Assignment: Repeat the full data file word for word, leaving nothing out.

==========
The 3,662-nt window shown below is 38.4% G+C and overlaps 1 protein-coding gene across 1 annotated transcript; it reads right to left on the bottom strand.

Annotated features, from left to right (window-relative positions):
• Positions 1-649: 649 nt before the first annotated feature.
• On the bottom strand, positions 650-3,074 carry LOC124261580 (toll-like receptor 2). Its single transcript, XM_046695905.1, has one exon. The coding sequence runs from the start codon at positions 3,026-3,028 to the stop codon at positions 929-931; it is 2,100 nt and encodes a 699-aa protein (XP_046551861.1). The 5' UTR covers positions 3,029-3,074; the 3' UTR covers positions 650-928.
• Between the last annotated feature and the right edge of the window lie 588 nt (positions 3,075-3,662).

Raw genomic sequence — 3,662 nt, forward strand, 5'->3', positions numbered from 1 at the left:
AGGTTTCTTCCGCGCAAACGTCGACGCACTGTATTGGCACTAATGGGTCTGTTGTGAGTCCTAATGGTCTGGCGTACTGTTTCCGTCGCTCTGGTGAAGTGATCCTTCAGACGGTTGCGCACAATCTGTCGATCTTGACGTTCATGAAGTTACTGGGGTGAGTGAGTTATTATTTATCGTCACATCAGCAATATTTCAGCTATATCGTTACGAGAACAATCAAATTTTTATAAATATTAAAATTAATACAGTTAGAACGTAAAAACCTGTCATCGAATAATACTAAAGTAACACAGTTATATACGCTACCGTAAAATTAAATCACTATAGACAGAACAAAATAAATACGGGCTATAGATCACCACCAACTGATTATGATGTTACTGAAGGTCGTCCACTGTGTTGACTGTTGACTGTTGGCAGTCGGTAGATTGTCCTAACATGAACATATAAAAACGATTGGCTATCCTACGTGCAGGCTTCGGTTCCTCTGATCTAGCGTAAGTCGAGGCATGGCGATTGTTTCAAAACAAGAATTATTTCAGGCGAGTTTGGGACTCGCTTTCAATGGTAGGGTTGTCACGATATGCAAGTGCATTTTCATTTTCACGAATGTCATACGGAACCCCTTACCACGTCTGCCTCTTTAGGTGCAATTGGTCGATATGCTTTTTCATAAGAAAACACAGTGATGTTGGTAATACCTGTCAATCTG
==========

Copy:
The 3,662-nt window shown below is 38.4% G+C and overlaps 1 protein-coding gene across 1 annotated transcript; it reads right to left on the bottom strand.

Annotated features, from left to right (window-relative positions):
• Positions 1-649: 649 nt before the first annotated feature.
• On the bottom strand, positions 650-3,074 carry LOC124261580 (toll-like receptor 2). Its single transcript, XM_046695905.1, has one exon. The coding sequence runs from the start codon at positions 3,026-3,028 to the stop codon at positions 929-931; it is 2,100 nt and encodes a 699-aa protein (XP_046551861.1). The 5' UTR covers positions 3,029-3,074; the 3' UTR covers positions 650-928.
• Between the last annotated feature and the right edge of the window lie 588 nt (positions 3,075-3,662).

Raw genomic sequence — 3,662 nt, forward strand, 5'->3', positions numbered from 1 at the left:
AGGTTTCTTCCGCGCAAACGTCGACGCACTGTATTGGCACTAATGGGTCTGTTGTGAGTCCTAATGGTCTGGCGTACTGTTTCCGTCGCTCTGGTGAAGTGATCCTTCAGACGGTTGCGCACAATCTGTCGATCTTGACGTTCATGAAGTTACTGGGGTGAGTGAGTTATTATTTATCGTCACATCAGCAATATTTCAGCTATATCGTTACGAGAACAATCAAATTTTTATAAATATTAAAATTAATACAGTTAGAACGTAAAAACCTGTCATCGAATAATACTAAAGTAACACAGTTATATACGCTACCGTAAAATTAAATCACTATAGACAGAACAAAATAAATACGGGCTATAGATCACCACCAACTGATTATGATGTTACTGAAGGTCGTCCACTGTGTTGACTGTTGACTGTTGGCAGTCGGTAGATTGTCCTAACATGAACATATAAAAACGATTGGCTATCCTACGTGCAGGCTTCGGTTCCTCTGATCTAGCGTAAGTCGAGGCATGGCGATTGTTTCAAAACAAGAATTATTTCAGGCGAGTTTGGGACTCGCTTTCAATGGTAGGGTTGTCACGATATGCAAGTGCATTTTCATTTTCACGAATGTCATACGGAACCCCTTACCACGTCTGCCTCTTTAGGTGCAATTGGTCGATATGCTTTTTCATAAGAAAACACAGTGATGTTGGTAATACCTGTCAATCTG